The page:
One aspect about the first dust bowl not often considered is that the growth in farmer exploitation of the land leading up to the droughts and degradation of the 30s came on the successes of the Farmer’s movements of the raiload era after the Civil War. The wikipedia entry on the Grange and Farmer’s Movements is fascinatingly vague:

    The Grange grew remarkably during the early years: at its peak, its membership rose to approximately 1.5 million. The causes of its growth were much broader than just the financial crisis of 1873; a high tariff, railway freight rates and other grievances were mingled with agricultural troubles like the fall of wheat prices and the increase of mortgages.

    The condition of the farmer seemed desperate. The original objects of the Grange were primarily educational, but these were soon overborne by an anti-middleman, co-operative movement. Grange agents bought everything from farm machinery to women’s dresses; hundreds of grain elevators and cotton and tobacco warehouses were bought, and even steamboat lines; mutual insurance companies were formed and joint-stock stores. Nor was co-operation limited to distributive processes; crop reports were circulated, co-operative dairies multiplied, flour mills were operated, and patents were purchased, that the Grange might manufacture farm machinery.

    … the success of the early agrarian-based movements for farmers in Kansas especially is one of the reasons that drove the influx of weekend ‘suitcase’ farmers to begin commodity planting operations we recognize as big ag today. This increase in bad farming practices from 1890s-1930s is the exploitation/degradation that led to the big dust bowl events, but before all of that and even before the big labor strikes of the late teens, the cooperative tradition that came from these farmer’s movements on the plains is what enabled the farmers to escape the poverty of being in an isolated location without access to markets. Sounds familiar to our current situation. We need a new Grange movement keeping in mind the failures as well as the successes of the first.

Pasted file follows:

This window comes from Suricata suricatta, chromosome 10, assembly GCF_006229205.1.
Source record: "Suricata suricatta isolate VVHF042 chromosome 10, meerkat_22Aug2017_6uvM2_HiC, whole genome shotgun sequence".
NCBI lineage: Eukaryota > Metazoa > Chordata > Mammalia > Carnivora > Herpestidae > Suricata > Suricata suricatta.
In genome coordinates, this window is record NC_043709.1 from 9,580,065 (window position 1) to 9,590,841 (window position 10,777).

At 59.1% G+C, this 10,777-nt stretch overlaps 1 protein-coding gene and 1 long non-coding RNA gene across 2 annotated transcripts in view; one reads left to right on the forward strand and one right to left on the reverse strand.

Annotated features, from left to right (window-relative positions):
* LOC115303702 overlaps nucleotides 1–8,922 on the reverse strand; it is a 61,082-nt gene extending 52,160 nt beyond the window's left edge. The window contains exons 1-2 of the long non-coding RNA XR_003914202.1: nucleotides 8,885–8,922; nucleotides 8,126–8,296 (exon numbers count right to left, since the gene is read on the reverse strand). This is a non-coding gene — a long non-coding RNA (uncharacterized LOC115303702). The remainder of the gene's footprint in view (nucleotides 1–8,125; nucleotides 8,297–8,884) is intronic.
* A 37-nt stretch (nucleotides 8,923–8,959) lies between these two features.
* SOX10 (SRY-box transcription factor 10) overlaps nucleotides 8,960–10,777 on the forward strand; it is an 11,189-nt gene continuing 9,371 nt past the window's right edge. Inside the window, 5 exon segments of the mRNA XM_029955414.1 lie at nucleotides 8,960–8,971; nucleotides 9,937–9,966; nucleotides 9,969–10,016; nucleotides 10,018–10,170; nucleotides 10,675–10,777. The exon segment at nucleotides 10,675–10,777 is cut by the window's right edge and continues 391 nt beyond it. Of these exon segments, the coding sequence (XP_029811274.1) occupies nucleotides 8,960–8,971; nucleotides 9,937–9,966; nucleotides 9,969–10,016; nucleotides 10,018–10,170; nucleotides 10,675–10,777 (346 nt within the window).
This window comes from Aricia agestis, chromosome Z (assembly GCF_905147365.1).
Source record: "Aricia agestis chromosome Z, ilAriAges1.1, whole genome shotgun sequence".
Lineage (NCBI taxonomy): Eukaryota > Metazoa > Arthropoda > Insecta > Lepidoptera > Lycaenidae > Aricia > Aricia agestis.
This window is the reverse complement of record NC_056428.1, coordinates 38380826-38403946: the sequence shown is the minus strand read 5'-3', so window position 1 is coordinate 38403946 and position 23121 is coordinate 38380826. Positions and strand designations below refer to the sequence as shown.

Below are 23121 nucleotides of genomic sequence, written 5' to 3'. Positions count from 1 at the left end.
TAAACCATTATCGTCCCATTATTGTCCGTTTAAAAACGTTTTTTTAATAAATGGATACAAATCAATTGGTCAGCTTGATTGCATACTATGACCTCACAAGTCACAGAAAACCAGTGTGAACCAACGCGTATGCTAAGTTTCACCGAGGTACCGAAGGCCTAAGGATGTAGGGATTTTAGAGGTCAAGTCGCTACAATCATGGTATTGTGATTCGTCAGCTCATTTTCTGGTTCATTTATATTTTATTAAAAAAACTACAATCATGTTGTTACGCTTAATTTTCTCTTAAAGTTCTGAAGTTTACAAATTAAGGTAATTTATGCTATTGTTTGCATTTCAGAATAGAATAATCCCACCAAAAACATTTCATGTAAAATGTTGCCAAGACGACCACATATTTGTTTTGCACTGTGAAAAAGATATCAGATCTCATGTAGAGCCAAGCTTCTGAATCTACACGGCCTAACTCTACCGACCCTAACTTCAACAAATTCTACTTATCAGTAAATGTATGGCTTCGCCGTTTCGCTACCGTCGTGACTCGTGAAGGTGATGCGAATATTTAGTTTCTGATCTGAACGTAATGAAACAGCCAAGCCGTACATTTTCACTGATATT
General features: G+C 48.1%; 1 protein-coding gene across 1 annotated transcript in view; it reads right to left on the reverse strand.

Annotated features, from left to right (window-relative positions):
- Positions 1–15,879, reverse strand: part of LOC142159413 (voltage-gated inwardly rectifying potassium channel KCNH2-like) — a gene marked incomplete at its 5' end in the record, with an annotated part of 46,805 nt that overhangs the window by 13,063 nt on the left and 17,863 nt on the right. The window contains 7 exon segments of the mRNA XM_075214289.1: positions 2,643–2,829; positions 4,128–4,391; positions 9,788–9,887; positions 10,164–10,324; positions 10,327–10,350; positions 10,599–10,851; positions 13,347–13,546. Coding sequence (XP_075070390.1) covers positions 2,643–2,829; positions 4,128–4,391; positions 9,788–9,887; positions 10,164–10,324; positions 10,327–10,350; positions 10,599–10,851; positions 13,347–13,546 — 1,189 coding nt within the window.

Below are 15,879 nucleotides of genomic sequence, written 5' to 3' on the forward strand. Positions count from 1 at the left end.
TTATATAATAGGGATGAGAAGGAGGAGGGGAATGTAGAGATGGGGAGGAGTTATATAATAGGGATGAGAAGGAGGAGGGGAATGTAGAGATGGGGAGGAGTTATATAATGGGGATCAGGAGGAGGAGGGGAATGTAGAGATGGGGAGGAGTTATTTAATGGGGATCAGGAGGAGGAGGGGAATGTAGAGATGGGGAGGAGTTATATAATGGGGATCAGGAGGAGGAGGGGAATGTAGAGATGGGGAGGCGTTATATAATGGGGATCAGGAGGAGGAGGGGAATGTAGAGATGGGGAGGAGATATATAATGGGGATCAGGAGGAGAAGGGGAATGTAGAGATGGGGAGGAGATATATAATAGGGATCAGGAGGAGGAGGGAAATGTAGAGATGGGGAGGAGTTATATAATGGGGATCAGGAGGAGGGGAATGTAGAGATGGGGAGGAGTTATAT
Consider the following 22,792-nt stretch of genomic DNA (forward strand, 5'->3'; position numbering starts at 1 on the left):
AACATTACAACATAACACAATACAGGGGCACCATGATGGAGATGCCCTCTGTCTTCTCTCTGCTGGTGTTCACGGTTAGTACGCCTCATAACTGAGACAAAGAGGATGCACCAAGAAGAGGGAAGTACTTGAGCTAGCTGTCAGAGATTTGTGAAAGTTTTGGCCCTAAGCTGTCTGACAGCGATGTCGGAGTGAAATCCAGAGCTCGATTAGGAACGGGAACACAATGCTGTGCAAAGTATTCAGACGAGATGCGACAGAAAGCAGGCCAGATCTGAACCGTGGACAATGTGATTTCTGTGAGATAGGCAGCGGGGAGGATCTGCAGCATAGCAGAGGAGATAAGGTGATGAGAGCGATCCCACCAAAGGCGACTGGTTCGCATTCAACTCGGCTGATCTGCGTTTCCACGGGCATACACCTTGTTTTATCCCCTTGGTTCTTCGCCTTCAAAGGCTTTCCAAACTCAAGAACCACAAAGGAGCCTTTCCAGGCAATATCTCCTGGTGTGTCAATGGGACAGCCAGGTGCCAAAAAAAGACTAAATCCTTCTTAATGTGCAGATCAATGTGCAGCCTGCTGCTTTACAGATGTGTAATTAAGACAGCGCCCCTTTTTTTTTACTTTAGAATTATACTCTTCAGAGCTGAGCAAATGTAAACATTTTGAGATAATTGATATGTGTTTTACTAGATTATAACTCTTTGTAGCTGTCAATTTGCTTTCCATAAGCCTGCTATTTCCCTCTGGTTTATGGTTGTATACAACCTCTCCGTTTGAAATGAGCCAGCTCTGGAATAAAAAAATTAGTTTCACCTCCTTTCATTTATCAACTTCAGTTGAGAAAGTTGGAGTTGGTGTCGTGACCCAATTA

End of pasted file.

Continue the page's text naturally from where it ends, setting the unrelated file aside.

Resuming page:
One policy change that would enable a lot of positive change is the USDA preference of big ag/big farms over small, the ‘get big or get out’ commodity push of the late 70s changed to a preference for smaller farms with less reliance on single-crop commodities. Much of the high plains given over to ag is mile after empty mile of ‘precision agriculture’ monitored fields with no real human interaction aside from trucks coming out periodically to drive by the fields to check on their status. These crops – wheat, corn and soy – are then sold as a commodity crop to a market processor who has paid in advance. It’s not really ‘small farmers’ any longer, it’s ‘agricultural enterprises’ taking seed inputs and running them through an industrialized process to generate a product with fixed characteristics. It is this practice that is destroying the soil and depleting the aquifiers, in addition to the equivalent process for meat production, industrialized ranching.

    Reply
    1. farmboy

      same people who William Jennings Bryan led and Thomas Franks writes about today.
      wheat prices in 1917, which is included in the parity concept carried forward to this day in farm legislation but not used as a payment mechanism, were high and encouraged non-farmers to break out prairie all over the world. Exports sailed the world. Adjusted for inflation prices have dropped https://www.darrinqualman.com/wheat-price/ so spec fever is gone. In trading when the shoe clerks are buying that’s the top, so no more shoe cerks buying grassland and breaking it out to grow wheat.

      Reply
  10. albrt